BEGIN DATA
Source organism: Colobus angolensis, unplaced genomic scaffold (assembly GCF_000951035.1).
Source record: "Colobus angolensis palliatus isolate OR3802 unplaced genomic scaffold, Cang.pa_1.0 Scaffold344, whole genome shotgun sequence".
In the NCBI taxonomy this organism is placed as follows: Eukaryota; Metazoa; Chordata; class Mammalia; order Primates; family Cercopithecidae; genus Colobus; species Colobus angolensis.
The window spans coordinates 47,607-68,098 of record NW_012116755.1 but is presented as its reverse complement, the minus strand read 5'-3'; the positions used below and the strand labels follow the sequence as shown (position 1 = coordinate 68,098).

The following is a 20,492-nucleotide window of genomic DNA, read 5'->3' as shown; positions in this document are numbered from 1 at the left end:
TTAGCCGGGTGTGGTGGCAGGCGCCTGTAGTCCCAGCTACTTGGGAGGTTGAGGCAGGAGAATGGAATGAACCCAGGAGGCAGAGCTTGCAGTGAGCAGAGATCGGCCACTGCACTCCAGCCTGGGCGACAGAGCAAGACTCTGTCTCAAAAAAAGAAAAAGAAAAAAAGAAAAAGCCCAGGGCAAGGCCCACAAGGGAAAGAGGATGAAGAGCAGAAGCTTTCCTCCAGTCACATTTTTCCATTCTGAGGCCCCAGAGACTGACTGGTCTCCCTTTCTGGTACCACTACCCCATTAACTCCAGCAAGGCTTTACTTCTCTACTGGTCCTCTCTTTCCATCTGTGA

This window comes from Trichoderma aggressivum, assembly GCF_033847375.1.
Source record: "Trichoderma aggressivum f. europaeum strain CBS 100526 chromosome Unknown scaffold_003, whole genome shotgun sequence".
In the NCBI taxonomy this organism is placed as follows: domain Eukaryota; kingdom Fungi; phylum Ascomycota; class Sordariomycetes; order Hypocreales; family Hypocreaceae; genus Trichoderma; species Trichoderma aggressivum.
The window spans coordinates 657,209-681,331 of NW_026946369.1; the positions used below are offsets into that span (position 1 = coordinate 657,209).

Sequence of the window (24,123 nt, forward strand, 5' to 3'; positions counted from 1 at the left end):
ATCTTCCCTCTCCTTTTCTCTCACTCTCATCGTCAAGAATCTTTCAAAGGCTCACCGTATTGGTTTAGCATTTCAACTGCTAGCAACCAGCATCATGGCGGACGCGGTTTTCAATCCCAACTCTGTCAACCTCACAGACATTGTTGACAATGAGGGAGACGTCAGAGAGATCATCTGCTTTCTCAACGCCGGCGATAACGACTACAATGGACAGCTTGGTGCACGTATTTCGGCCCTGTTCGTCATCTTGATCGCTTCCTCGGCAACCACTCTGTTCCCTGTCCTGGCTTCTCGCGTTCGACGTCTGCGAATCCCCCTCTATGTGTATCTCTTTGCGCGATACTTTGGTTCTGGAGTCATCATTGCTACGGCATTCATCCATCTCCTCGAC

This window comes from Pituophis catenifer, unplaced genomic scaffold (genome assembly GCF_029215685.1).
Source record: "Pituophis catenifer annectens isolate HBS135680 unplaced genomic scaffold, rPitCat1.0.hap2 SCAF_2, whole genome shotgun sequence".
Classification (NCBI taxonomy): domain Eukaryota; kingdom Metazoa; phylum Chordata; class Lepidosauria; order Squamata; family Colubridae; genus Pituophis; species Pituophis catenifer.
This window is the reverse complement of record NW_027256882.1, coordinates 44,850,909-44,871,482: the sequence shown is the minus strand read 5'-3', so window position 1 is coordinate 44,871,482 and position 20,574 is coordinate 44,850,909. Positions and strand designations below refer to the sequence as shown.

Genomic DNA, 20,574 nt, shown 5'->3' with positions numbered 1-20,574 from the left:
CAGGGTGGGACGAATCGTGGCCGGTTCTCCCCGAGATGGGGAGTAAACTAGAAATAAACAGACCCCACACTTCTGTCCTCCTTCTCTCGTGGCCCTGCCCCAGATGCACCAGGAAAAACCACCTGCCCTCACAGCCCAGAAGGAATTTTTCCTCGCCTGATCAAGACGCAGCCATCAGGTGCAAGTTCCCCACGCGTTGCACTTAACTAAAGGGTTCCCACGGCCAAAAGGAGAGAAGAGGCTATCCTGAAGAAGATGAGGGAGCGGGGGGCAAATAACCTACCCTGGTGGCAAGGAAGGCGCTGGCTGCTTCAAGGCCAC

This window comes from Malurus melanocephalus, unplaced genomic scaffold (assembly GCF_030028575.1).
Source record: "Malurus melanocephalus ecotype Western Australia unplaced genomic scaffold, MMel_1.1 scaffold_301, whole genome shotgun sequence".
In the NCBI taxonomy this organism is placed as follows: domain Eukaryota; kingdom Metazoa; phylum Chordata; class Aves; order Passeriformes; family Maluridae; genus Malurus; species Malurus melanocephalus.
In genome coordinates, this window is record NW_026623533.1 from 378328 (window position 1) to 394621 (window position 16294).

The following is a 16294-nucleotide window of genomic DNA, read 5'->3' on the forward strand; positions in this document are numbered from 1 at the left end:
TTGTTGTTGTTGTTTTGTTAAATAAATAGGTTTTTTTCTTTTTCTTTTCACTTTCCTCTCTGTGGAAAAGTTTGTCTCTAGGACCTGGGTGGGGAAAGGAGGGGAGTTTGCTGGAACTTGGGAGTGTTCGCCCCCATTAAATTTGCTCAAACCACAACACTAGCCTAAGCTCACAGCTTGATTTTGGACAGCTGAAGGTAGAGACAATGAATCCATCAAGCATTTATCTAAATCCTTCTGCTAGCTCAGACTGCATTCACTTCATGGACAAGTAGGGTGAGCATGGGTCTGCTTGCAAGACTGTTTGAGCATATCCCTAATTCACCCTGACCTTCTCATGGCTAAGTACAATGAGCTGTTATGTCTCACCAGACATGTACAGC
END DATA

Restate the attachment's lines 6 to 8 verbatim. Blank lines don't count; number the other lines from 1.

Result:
TTAGCCGGGTGTGGTGGCAGGCGCCTGTAGTCCCAGCTACTTGGGAGGTTGAGGCAGGAGAATGGAATGAACCCAGGAGGCAGAGCTTGCAGTGAGCAGAGATCGGCCACTGCACTCCAGCCTGGGCGACAGAGCAAGACTCTGTCTCAAAAAAAGAAAAAGAAAAAAAGAAAAAGCCCAGGGCAAGGCCCACAAGGGAAAGAGGATGAAGAGCAGAAGCTTTCCTCCAGTCACATTTTTCCATTCTGAGGCCCCAGAGACTGACTGGTCTCCCTTTCTGGTACCACTACCCCATTAACTCCAGCAAGGCTTTACTTCTCTACTGGTCCTCTCTTTCCATCTGTGA

This window comes from Trichoderma aggressivum, assembly GCF_033847375.1.
Source record: "Trichoderma aggressivum f. europaeum strain CBS 100526 chromosome Unknown scaffold_003, whole genome shotgun sequence".